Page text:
Integrated Disease Management
Once BLS arrives on your farm, it will claim at least some of your yields and profits, even if chemical control is “successful.” Too many times, I have seen it destroy 80-100% of a grower’s peppers, taking several years-worth of profits at once. If inoculum (bacteria) levels are high enough, with the right environmental conditions, even “resistant” varieties may be hurt or succumb to this disease. Good sanitation and preventative practices are essential to minimize the risk of initial infection and reduce the amount of bacteria present early in the disease cycle. Delaying the spread of this disease for a week or more early in its development, may add weeks to your harvesting time and translate directly into higher profits.
Start by washing and disinfecting used bench tops, flats and cell trays and sterilizing soil for seedling production or using synthetic media. Do not accept transplants from other farms unless proper sanitary practices are followed. Relocate or fumigate seedbeds annually. Choose fields that have been free of solanaceous crops or weeds and wheat for at least two years. Choose sites that hasten the drying of foliage after rain or irrigation and avoid excessively foggy areas. Use trickle irrigation instead of overhead. Scout fields at least weekly to detect the presence of BLS as soon as possible. If detected in the early stages, when just a few localized plants show symptoms, remove or bury all diseased specimens and symptomless plants for 10 or more feet in all directions. Always work in infected sections of pepper fields last and disinfect machinery after completing the job. Deep plow crop residues after final harvest to speed decomposition of infected tissues.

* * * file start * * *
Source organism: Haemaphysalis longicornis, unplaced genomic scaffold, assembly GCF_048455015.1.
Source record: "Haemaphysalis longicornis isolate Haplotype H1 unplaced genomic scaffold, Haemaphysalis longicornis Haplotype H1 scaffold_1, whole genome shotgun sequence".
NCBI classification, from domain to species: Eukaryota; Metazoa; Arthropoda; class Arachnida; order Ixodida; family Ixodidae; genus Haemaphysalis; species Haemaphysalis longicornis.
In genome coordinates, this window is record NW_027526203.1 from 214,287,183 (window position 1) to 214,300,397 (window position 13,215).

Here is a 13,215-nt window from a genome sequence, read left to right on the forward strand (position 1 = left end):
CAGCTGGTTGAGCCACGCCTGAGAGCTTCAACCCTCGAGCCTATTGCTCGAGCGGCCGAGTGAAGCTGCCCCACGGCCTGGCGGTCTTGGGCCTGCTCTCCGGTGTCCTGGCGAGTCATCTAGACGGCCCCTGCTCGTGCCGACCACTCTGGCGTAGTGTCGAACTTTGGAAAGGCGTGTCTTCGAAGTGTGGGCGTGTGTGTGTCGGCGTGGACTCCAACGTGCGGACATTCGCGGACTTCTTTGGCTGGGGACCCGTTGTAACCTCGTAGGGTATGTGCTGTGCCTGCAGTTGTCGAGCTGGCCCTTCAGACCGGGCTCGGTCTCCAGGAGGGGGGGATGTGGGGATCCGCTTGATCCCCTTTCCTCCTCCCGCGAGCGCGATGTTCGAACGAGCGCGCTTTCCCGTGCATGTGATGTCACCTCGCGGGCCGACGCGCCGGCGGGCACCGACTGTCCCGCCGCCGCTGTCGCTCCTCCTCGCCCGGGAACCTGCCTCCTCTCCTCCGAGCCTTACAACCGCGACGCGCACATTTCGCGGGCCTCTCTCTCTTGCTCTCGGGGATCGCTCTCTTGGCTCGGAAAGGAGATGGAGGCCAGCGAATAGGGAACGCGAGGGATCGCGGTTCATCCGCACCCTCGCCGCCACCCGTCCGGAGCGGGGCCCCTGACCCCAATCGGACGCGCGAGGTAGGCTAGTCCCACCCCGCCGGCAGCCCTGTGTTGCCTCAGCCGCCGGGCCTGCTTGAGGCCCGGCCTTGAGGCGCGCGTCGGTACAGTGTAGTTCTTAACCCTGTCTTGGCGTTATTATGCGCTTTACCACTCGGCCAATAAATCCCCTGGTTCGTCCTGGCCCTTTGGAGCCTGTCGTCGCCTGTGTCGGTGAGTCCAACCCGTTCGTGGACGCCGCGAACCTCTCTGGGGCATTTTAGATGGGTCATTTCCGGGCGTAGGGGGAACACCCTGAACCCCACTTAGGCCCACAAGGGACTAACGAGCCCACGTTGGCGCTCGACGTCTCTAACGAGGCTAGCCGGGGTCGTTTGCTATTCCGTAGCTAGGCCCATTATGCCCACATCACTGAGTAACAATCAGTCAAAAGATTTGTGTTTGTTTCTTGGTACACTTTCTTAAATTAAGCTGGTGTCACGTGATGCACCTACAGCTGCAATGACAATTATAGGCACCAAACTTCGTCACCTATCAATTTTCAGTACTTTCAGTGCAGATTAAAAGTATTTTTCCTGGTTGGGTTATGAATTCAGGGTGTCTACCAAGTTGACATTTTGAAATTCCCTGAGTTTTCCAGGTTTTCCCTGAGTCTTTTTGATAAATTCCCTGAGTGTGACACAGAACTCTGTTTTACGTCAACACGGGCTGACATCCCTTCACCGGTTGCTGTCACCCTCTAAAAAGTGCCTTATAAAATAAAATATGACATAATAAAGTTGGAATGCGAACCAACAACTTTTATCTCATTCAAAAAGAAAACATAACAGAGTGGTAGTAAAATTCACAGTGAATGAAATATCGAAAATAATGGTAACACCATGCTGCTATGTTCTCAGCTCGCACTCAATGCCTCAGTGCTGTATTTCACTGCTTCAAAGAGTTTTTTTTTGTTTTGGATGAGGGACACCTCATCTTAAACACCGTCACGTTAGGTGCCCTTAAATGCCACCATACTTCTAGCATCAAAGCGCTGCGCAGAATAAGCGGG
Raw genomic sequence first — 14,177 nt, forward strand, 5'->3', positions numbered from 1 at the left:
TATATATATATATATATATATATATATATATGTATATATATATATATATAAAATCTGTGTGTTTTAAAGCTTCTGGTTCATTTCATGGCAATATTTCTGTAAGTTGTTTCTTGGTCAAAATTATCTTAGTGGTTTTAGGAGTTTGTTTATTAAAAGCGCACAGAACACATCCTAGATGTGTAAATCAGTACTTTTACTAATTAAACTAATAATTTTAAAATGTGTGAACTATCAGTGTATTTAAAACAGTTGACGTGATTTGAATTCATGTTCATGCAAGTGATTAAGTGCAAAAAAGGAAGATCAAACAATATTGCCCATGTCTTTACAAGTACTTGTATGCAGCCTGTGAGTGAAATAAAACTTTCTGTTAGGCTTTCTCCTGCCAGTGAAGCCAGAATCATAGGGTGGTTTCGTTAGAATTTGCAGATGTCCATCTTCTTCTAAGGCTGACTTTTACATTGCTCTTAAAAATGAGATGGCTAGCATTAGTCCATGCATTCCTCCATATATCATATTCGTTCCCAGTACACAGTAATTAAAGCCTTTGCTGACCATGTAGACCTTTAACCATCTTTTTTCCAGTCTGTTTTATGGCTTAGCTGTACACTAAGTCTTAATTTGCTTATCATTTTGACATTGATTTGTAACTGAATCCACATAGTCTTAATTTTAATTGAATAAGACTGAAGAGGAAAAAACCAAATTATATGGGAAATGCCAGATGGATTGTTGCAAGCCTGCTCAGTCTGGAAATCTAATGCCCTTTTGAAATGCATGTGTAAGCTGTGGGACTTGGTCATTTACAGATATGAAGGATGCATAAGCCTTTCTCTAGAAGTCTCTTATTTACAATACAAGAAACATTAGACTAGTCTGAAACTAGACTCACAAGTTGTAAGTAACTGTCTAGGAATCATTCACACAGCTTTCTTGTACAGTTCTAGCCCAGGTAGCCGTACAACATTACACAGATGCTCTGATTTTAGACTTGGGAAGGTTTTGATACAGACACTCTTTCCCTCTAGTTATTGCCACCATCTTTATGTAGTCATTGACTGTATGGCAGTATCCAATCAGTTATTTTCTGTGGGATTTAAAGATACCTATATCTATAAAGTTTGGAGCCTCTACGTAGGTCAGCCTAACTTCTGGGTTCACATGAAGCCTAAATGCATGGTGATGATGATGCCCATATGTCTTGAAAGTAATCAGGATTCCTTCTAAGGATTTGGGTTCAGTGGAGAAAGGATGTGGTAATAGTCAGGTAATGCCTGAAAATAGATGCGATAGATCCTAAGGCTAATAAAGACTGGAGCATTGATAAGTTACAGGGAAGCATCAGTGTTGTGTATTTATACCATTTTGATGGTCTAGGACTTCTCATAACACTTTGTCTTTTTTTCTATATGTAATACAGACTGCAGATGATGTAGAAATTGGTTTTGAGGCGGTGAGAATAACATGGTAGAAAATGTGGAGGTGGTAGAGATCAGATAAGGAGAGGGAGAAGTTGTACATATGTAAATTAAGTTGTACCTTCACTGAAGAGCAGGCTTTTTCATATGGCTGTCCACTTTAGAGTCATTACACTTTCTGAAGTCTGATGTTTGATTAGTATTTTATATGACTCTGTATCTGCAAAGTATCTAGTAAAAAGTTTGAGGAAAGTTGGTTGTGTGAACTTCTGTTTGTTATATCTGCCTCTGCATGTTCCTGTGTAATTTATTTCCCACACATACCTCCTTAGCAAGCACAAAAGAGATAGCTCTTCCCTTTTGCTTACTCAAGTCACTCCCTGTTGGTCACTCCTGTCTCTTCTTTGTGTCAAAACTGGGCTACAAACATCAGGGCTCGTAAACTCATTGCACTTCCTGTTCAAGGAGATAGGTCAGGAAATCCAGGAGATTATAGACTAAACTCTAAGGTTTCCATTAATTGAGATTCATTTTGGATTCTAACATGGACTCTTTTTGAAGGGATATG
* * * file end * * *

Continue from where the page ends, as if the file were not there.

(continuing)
Soils amended with dolomitic lime (high in magnesium) have been shown to produce a higher incidence of BLS on pepper plants than when the soil was adjusted with Cal limestone (CaCo3). If possible, switch to calcium carbonate (Cal limestone) several years before planting peppers in a field. Maintain proper nutrient levels, especially nitrogen, by sidedressing with ammonium nitrate or urea several times during the season.
Companies take many preventative measures to reduce the spread of BLS, including; inspecting production fields, testing 10-30,000 seeds per lot for bacterium or using chemical treatments, such as sodium hypochlorite, to disinfect the surface of the seed. Some companies offer hot-water seed treatment for a small fee. Research has shown that hot-water treatment can penetrate the seed sufficiently to eradicate bacteria inside the seed. Since every plant in a field can eventually become infected with BLS from a single infected seed, hot-water treatment is highly recommended. It is easier, cheaper and more effective than trying to combat BLS in the field with chemicals, but there is a risk of reducing germination. Seed crops grown under stressful conditions may not tolerate the treatment as well as seed from plants that were not stressed.